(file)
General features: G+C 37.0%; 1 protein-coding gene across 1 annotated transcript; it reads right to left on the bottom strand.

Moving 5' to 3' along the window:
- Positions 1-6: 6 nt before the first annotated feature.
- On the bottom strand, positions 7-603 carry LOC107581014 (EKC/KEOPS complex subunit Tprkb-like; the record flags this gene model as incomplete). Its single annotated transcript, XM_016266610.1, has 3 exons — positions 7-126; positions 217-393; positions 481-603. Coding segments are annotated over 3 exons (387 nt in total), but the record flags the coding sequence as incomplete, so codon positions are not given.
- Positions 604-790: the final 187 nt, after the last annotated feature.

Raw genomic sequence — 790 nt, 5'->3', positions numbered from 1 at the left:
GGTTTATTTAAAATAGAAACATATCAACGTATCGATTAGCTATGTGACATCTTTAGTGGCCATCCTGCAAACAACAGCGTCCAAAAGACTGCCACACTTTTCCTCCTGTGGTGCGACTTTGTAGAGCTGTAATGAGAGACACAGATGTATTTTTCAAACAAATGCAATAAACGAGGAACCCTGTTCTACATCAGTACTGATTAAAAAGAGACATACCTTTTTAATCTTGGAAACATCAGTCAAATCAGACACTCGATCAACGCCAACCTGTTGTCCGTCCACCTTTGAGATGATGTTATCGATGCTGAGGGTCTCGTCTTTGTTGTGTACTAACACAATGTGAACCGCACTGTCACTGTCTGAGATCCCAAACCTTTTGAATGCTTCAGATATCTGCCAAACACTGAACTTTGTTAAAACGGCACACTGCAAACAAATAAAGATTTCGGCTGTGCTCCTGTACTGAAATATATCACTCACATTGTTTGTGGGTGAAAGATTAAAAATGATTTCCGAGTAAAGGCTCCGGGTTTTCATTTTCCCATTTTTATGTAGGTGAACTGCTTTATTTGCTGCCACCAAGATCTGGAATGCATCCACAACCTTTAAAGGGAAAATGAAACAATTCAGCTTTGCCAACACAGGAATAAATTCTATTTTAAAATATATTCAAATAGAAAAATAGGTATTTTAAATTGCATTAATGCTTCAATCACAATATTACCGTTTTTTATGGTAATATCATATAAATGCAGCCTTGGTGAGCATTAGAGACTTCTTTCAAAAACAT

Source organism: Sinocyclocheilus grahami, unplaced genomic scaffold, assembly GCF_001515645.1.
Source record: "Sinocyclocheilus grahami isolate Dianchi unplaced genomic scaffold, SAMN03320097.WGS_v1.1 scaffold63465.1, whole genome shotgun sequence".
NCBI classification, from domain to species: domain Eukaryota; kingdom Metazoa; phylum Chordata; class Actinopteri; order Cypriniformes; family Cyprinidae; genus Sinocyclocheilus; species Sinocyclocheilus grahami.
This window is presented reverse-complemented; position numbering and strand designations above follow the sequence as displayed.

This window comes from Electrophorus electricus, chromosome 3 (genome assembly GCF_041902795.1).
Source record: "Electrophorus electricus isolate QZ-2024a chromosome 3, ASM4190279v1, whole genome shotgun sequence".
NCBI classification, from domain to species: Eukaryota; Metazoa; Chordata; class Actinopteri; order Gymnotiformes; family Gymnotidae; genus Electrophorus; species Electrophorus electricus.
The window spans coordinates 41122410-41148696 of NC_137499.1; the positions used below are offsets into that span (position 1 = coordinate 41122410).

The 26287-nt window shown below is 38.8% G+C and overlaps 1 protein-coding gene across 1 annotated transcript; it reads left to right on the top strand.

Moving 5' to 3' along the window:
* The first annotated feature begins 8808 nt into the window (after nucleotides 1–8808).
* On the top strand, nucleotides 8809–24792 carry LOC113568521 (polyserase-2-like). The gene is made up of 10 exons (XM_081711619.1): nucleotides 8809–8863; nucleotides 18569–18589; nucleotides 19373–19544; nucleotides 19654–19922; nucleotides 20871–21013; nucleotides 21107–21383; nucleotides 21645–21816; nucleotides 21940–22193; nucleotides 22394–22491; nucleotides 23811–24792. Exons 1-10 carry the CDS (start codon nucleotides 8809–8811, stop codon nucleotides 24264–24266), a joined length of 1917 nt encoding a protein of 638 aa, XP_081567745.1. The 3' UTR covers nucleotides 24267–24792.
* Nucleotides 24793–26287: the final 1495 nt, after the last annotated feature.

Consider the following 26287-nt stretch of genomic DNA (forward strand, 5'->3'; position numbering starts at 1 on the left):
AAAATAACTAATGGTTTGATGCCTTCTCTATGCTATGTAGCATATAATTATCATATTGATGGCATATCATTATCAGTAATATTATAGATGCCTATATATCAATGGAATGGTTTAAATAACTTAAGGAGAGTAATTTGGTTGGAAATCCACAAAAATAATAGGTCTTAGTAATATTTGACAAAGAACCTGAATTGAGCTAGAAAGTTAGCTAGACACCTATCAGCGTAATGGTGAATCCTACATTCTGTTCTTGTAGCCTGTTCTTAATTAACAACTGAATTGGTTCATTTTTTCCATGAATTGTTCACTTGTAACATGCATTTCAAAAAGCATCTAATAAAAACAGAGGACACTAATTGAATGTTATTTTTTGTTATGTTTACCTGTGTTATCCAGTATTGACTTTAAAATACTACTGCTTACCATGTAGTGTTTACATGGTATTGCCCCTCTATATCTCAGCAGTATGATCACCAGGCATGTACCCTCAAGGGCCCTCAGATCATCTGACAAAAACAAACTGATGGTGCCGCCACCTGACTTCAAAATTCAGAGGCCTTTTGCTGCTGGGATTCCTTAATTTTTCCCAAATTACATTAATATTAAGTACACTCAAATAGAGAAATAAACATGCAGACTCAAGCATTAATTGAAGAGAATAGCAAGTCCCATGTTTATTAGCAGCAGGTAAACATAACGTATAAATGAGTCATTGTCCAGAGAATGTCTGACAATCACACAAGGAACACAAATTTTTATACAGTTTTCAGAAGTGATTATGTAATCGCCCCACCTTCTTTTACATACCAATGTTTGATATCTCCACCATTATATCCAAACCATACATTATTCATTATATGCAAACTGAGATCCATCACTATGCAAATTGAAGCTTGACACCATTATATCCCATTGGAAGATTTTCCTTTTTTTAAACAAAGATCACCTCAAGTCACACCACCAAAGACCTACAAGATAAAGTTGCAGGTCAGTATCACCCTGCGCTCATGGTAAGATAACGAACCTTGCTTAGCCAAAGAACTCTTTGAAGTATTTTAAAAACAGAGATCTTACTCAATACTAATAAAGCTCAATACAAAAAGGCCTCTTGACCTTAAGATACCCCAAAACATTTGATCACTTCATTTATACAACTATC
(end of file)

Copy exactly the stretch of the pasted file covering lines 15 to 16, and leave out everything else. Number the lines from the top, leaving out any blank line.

The window spans coordinates 41122410-41148696 of NC_137499.1; the positions used below are offsets into that span (position 1 = coordinate 41122410).

The 26287-nt window shown below is 38.8% G+C and overlaps 1 protein-coding gene across 1 annotated transcript; it reads left to right on the top strand.